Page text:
In August, Anthony’s Grill (1622 St. Michael’s Drive, 505-560-8889, anthonysgrillsantafe.com) opened a few doors down from the Bite. Tailor-made for the to-go era, Anthony’s Grill serves build-your-own stir-fry and a variety of soul food-inspired items, like fried catfish, fried okra, and hush puppies. The small storefront is mostly counter, with space for just two small tables.
Owner James Anthony Moore was laid off from Hayashi Japanese Steakhouse in Albuquerque at the start of the pandemic. He’d worked there for 14 years. The Oklahoma native decided it was time to open his own place, and he chose Santa Fe after research showed that the capital city didn’t have many Asian restaurants.
“I originally wanted to do fried catfish, fried shrimp, fried clams. [But] I knew Santa Fe is a really health-conscious place. I did the create-your-own stir-fry because it’s fresh, healthy, with gluten-free options. Someone told me no one in Santa Fe eats fried food, but I sell tons of catfish.”
Business has been steady from the start. Moore sometimes gets so busy at lunchtime that he has to limit the number of orders that come in. He doesn’t want his two employees to get overwhelmed and start to rush the food. He’s still pretty incredulous at how quickly he’s been embraced by the community. “It’s been wonderful. I came with something different than what everyone else was serving, and I tried to make it affordable for everybody because a lot of people wasn’t working. I wanted it to be healthy and still good, like it would be if you went to a nice, sit-down restaurant.”
The weather cooled and virus numbers went up. The governor again restricted indoor dining.
“That’s when the biggest sense of doom set in, going into winter,” Mayes says. He finally laid off most of his staff so that they would be eligible to collect unemployment. He and the two cooks made to-go food on Fridays and Saturdays. “These dinner subscription things that you could pre-order. It was something to keep us busy. It wasn’t really sustainable. It was really more for our mental health.”
Because takeout alone wasn’t enough to sustain Restaurant Martín, Rios threw himself into home improvement projects and felt his anxiety level rise as the months wore on. But times weren’t all dark. For the first time since he was a teenager and started working in restaurants as a dishwasher, Martín Rios celebrated Thanksgiving and Christmas with his family.
“I’m Jewish, but Martín isn’t, and he hadn’t been home for a Christmas Eve. Ever,” Jennifer Rios says. “We put up a tree for him. We made tamales as a family. We played games. He talks about how he can’t sit still, but these were moments we’ve never had, and who knows if we ever will again.”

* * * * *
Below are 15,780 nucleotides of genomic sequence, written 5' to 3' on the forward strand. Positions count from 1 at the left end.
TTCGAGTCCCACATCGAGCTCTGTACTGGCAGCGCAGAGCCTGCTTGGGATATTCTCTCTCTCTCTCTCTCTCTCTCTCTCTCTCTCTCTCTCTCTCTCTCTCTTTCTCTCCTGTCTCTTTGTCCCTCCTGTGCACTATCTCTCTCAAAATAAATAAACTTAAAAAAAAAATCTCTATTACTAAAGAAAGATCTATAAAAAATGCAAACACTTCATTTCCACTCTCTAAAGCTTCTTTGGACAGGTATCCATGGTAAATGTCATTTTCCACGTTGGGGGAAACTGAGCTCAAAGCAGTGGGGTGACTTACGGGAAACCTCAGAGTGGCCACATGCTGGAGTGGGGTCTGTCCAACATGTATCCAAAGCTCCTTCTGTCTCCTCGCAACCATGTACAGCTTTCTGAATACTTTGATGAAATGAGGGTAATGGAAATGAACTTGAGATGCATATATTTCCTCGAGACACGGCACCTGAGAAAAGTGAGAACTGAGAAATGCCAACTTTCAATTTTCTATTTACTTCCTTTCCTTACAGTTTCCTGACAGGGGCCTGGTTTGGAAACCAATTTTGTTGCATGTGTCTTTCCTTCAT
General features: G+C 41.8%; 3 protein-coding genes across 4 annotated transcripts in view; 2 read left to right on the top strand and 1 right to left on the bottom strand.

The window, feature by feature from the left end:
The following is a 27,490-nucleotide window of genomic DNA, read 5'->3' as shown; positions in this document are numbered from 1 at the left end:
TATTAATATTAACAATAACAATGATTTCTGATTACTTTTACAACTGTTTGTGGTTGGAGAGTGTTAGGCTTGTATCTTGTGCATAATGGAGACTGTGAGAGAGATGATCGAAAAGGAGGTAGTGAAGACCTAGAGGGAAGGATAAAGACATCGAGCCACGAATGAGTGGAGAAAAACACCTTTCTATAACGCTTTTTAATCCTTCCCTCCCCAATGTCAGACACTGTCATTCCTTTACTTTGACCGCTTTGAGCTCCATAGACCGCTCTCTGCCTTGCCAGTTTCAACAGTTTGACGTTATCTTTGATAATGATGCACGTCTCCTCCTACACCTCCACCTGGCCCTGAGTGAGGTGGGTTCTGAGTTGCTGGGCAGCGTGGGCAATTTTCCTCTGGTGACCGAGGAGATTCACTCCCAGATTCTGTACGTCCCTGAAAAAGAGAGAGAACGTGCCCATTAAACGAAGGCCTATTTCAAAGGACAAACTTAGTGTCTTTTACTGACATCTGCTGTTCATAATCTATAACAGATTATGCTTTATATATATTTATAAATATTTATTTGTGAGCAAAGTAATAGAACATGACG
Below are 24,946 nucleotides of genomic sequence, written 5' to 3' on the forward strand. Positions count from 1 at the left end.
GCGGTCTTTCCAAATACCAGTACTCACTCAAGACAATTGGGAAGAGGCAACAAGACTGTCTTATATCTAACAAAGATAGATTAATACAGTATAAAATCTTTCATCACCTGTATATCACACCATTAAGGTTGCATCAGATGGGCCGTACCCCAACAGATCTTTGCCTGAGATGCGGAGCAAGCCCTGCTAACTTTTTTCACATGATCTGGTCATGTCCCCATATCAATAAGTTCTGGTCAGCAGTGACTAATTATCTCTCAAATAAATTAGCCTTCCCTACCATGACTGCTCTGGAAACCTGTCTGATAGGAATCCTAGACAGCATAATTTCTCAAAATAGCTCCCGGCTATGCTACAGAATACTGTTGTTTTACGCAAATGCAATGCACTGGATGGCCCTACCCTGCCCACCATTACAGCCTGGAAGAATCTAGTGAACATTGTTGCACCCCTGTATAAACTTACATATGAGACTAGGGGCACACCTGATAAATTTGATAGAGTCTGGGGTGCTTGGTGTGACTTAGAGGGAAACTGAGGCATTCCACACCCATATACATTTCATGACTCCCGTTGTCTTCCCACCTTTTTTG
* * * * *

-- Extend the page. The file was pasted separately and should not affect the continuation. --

Rios prefers working. “I never want to stay home again. I’m used to staying busy no matter what. I’m used to being creative and moving around. That’s why we created Build-a-Bowl. I was excited to come back and try something I hadn’t done before.”
Rios joined forces with local hospitality professional Corey Fidler for Santa Fe Build-a-Bowl, which they operated for three months out of the kitchen at Restaurant Martín. The wildly popular pop-up allowed customers to choose their own veggies, meat, and seasonings for a healthy stir-fry. They closed up shop in May, when it was warm enough to open the Martín patio.
By then, Santa Fe had gone to green and then turquoise on the color-coded guide to safely reopening the state’s economy. Vaccines were widely available. People were taking off their masks and coming back inside.
Restaurants didn’t want to lay people off. Most of them had no choice.
“That was probably one of the most difficult things for Angie and I to do,” Santa Fe Bite’s Bonnie Eckre says. “Our employees are family members to us. They needed work as badly as the restaurant needed to be open.” Some former Santa Fe Bite employees moved on to other fields, and some moved out of state to look for work during the pandemic. Rehiring has been challenging, but they are trying to stay positive and make sure everyone gets trained.
Gundrey has also revised his training processes. He’s had so little turnover over the years that new people could be left too much on their own to figure things out, he says. But the pandemic caused an upset among longtime Tomasita’s staff, some of whom “really stepped up to the plate,” and some of whom “took their jobs for granted. They were too complacent. We parted company pretty mutually. My core group now — I feel really, really good about them.”
As employee shortages make headlines, Gundrey wishes that customers understood just how hard everyone is working, and how restaurants make money.
“People make comments, like that we don’t have any employees because we don’t pay them enough. What we pay the employees is based on what we feel the customer is willing to pay. We could pay the cooks more if you’re willing to pay $20 for a chicken enchilada. But you’re not, so I can’t. It’s disappointing when we hear stuff like that.
“But,” he adds, “I don’t want to complain because I feel like I’m very blessed with everything.”
Jennifer Rios spends her days managing the online booking account, making sure they can accommodate the number of diners who have reserved tables. Tables are just one element of the reservation system. They also have to make sure they have enough staff to deliver excellent service. In the evenings, she expedites food and busses dishes. Martín Rios ends his nights washing dishes, because they don’t have a second dishwasher, and he doesn’t want his main guy working until midnight.
“We knew there were some sacrifices we needed to deal with,” he says. “Now that we’re open, it’s good to see the customers coming back. When a restaurant is empty, there’s nothing to do. That’s depressing. Now, even though we’re shorthanded, we’re all trying to make the best of it. The new staff are good people, friendly.”
Sounding almost ashamed, Mayes says he used to be very picky about the job experience he required of applicants. “That seems like a million years ago. Right now, if you have two hands, I’ll give you a shot. Right now, it’s the fastest way to the top in the industry. You have bargaining chips. You want to say what days you’ll work? You will be accommodated. Ask for money. It’s the best time to be a cook. Everyone’s hiring. There’s opportunity to grow.” ◀